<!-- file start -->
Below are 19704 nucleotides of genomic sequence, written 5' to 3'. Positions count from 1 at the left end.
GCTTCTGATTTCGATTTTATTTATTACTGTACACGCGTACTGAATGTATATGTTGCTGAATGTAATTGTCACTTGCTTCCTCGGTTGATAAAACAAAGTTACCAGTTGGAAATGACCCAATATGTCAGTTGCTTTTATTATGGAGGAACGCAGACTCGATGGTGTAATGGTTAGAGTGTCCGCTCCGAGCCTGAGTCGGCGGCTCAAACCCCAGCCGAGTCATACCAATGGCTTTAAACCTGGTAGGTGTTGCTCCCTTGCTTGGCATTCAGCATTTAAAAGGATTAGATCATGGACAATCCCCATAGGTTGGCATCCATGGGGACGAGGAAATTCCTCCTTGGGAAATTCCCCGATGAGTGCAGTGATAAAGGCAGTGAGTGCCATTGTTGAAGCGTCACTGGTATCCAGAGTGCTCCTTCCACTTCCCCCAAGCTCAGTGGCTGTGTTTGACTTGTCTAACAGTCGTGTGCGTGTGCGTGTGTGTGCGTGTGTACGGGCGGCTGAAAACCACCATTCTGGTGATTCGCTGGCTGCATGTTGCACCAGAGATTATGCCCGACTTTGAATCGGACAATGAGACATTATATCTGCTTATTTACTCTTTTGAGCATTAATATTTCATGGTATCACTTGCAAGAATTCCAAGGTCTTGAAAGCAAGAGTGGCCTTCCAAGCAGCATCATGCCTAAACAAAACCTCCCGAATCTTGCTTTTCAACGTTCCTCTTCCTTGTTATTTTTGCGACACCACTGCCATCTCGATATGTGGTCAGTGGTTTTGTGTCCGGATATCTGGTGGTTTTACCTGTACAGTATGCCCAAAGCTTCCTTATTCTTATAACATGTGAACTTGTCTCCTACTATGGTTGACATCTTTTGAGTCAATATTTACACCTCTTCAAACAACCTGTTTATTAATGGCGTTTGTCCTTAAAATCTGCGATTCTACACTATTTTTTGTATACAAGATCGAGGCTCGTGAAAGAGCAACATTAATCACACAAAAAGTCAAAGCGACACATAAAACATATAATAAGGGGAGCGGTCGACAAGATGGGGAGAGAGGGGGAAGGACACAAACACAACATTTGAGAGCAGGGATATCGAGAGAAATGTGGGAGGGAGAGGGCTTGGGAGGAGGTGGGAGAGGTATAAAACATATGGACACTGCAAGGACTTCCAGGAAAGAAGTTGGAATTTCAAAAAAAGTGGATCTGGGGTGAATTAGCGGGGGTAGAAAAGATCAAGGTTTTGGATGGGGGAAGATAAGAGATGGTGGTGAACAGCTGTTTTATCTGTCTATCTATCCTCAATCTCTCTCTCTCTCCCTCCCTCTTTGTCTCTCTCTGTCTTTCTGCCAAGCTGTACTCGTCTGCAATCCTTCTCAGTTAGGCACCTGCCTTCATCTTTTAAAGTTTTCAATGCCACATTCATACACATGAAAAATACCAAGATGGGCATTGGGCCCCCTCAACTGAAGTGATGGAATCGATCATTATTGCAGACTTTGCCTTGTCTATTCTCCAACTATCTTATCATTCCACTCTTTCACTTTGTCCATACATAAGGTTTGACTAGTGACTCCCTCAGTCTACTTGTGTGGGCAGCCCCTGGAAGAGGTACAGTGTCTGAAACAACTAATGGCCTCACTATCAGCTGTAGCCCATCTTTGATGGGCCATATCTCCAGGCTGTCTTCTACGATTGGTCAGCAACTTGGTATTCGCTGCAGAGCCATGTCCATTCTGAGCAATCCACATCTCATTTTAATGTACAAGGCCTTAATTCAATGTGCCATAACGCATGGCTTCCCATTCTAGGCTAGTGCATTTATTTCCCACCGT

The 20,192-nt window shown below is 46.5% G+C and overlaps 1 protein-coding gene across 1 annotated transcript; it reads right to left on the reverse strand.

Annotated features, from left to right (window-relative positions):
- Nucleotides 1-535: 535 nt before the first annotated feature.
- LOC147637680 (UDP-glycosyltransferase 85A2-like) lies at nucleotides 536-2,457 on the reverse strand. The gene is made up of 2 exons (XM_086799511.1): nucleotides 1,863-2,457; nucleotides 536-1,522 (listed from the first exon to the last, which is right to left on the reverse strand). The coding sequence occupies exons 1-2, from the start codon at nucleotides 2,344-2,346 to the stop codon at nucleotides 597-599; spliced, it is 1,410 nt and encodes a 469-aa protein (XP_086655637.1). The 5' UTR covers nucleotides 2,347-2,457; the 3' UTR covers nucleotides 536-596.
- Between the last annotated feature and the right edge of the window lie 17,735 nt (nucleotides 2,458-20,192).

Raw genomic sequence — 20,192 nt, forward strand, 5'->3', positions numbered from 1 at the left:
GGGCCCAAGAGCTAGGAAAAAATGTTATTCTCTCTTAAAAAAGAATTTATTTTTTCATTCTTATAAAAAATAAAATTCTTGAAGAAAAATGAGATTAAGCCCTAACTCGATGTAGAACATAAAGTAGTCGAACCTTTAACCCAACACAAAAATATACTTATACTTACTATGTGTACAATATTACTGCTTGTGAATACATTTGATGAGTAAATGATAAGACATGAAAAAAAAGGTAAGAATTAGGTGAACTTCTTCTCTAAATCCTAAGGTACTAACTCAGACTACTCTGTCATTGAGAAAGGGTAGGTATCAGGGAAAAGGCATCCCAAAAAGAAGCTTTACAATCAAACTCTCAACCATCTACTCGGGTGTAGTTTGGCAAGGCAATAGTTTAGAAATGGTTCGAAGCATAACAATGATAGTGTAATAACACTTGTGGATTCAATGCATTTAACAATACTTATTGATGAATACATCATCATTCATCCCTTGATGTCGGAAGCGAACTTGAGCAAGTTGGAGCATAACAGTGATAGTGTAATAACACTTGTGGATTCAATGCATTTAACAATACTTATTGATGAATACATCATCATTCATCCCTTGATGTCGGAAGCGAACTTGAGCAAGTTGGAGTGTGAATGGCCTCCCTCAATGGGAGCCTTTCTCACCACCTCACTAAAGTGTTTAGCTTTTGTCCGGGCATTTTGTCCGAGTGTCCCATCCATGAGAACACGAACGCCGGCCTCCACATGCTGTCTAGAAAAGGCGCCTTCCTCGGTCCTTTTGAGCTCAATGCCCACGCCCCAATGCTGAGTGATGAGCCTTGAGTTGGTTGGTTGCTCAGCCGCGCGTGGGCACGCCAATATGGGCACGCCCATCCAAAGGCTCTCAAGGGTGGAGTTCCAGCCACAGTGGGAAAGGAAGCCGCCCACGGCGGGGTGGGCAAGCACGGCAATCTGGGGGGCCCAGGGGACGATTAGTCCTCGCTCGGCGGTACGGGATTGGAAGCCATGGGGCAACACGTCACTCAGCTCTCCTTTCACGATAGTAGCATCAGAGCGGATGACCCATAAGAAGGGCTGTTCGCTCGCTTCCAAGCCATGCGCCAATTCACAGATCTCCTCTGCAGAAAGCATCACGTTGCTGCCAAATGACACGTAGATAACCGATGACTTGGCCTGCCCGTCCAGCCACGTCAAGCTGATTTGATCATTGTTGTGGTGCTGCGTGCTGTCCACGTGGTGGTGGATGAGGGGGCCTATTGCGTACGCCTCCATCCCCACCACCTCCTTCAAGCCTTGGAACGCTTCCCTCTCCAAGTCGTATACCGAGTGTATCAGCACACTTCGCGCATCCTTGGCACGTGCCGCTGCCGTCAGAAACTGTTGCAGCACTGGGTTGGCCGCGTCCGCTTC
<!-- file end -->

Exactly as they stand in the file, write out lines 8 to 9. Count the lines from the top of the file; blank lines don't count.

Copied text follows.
Raw genomic sequence — 20,192 nt, forward strand, 5'->3', positions numbered from 1 at the left:
GGGCCCAAGAGCTAGGAAAAAATGTTATTCTCTCTTAAAAAAGAATTTATTTTTTCATTCTTATAAAAAATAAAATTCTTGAAGAAAAATGAGATTAAGCCCTAACTCGATGTAGAACATAAAGTAGTCGAACCTTTAACCCAACACAAAAATATACTTATACTTACTATGTGTACAATATTACTGCTTGTGAATACATTTGATGAGTAAATGATAAGACATGAAAAAAAAGGTAAGAATTAGGTGAACTTCTTCTCTAAATCCTAAGGTACTAACTCAGACTACTCTGTCATTGAGAAAGGGTAGGTATCAGGGAAAAGGCATCCCAAAAAGAAGCTTTACAATCAAACTCTCAACCATCTACTCGGGTGTAGTTTGGCAAGGCAATAGTTTAGAAATGGTTCGAAGCATAACAATGATAGTGTAATAACACTTGTGGATTCAATGCATTTAACAATACTTATTGATGAATACATCATCATTCATCCCTTGATGTCGGAAGCGAACTTGAGCAAGTTGGAGCATAACAGTGATAGTGTAATAACACTTGTGGATTCAATGCATTTAACAATACTTATTGATGAATACATCATCATTCATCCCTTGATGTCGGAAGCGAACTTGAGCAAGTTGGAGTGTGAATGGCCTCCCTCAATGGGAGCCTTTCTCACCACCTCACTAAAGTGTTTAGCTTTTGTCCGGGCATTTTGTCCGAGTGTCCCATCCATGAGAACACGAACGCCGGCCTCCACATGCTGTCTAGAAAAGGCGCCTTCCTCGGTCCTTTTGAGCTCAATGCCCACGCCCCAATGCTGAGTGATGAGCCTTGAGTTGGTTGGTTGCTCAGCCGCGCGTGGGCACGCCAATATGGGCACGCCCATCCAAAGGCTCTCAAGGGTGGAGTTCCAGCCACAGTGGGAAAGGAAGCCGCCCACGGCGGGGTGGGCAAGCACGGCAATCTGGGGGGCCCAGGGGACGATTAGTCCTCGCTCGGCGGTACGGGATTGGAAGCCATGGGGCAACACGTCACTCAGCTCTCCTTTCACGATAGTAGCATCAGAGCGGATGACCCATAAGAAGGGCTGTTCGCTCGCTTCCAAGCCATGCGCCAATTCACAGATCTCCTCTGCAGAAAGCATCACGTTGCTGCCAAATGACACGTAGATAACCGATGACTTGGCCTGCCCGTCCAGCCACGTCAAGCTGATTTGATCATTGTTGTGGTGCTGCGTGCTGTCCACGTGGTGGTGGATGAGGGGGCCTATTGCGTACGCCTCCATCCCCACCACCTCCTTCAAGCCTTGGAACGCTTCCCTCTCCAAGTCGTATACCGAGTGTATCAGCACACTTCGCGCATCCTTGGCACGTGCCGCTGCCGTCAGAAACTGTTGCAGCACTGGGTTGGCCGCGTCCGCTTC